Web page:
Nonetheless, “This is not where Republicans thought they’d be with 50 days left before election,” Schumer said.
July 12, 2012
Senate Majority Leader Harry Reid reiterated on Thursday that he is unconcerned about the viability of the Senate candidacy of Rep. Shelley Berkley, despite the Ethics Committee launching a formal investigation of his fellow Nevada Democrat.
“Frankly, I think it’s good that this is all coming out in the open,” Reid said of the investigation while on a conference call with reporters. Full story
Rep. Shelley Berkley responded with two new Senate campaign television ads launched three days after the Ethics Committee announced that she was the subject of a formal investigation.
The Democrat’s ads, unveiled today, both downplay the scrutiny the Congresswoman is facing and turn the focus back onto the voting record of Sen. Dean Heller (R), whom Berkley is challenging. The Las Vegas Sun first reported the ads this morning. A source told Roll Call that it is a “very significant buy.” Full story
July 11, 2012
The Democratic Senatorial Campaign Committee made a significant show of support today for Rep. Shelley Berkley, announcing a $2.3 million reservation of television time in Nevada for the fall.
The announcement comes two days after the Ethics Committee announced a formal investigation into whether the Democrat used her influence in Congress to benefit her husband’s interests.
Berkley is challenging Republican Sen. Dean Heller in a race that will help decide control of a closely divided Senate. Heller launched a new campaign ad today targeting Berkley on the ethics investigation. Full story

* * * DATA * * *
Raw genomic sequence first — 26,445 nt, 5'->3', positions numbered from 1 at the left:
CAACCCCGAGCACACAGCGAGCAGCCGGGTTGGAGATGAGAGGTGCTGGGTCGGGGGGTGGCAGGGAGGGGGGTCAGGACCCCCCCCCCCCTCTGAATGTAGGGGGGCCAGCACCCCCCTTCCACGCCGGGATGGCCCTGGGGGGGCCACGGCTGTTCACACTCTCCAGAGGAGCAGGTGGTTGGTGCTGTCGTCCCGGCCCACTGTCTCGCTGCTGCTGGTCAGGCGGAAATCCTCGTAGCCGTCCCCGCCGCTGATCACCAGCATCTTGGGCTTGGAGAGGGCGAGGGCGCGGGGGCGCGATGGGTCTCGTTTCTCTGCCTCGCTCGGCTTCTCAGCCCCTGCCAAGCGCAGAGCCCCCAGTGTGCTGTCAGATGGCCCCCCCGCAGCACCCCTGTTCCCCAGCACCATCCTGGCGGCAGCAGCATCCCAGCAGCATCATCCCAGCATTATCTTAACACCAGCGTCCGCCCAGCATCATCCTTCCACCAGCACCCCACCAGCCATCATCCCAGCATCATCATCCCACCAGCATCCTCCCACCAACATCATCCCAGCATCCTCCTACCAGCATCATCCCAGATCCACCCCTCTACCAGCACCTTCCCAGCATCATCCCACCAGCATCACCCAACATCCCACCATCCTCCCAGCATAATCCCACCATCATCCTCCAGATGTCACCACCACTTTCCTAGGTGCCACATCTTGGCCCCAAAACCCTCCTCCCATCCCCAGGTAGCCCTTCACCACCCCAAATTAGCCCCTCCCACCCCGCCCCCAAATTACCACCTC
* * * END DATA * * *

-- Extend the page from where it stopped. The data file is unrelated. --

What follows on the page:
Nevada Sen. Dean Heller’s campaign launched a TV ad this morning highlighting the ethics investigation into his Democratic challenger, Rep. Shelley Berkley. Full story
July 10, 2012
Rep. Shelley Berkley, the Democratic nominee for the Nevada Senate seat once held by scandal-plagued Republican John Ensign, is now embroiled in an ethics investigation of her own — making a top pick-up opportunity for her party a steeper climb.
Berkley is running to unseat appointed Sen. Dean Heller (R) in a presidential battleground state that is crucial to Democrats’ chances at holding both the White House and Senate. Her bid was clouded Monday by the House Ethics Committee announcement — less than four months from Election Day — that it is investigating whether Berkley broke any ethics rules or laws by saving a kidney transplant program at a hospital where her physician husband had a lucrative contract. Full story
June 18, 2012
There has been a flurry of activity on the Nevada airwaves in recent weeks, with the presidential campaigns, outside groups and now both Senate campaigns on the airwaves.
Sen. Dean Heller (R) launched the first TV ad of his bid for a full Senate term on Sunday. It’s a positive spot that urges the Senate to pass a budget, and Heller closes the ad by saying: “It’s time Washington delivered on something.” The campaign has so far placed about $160,000 to air the ad statewide on broadcast and cable for the next 10 days, with further placement possible.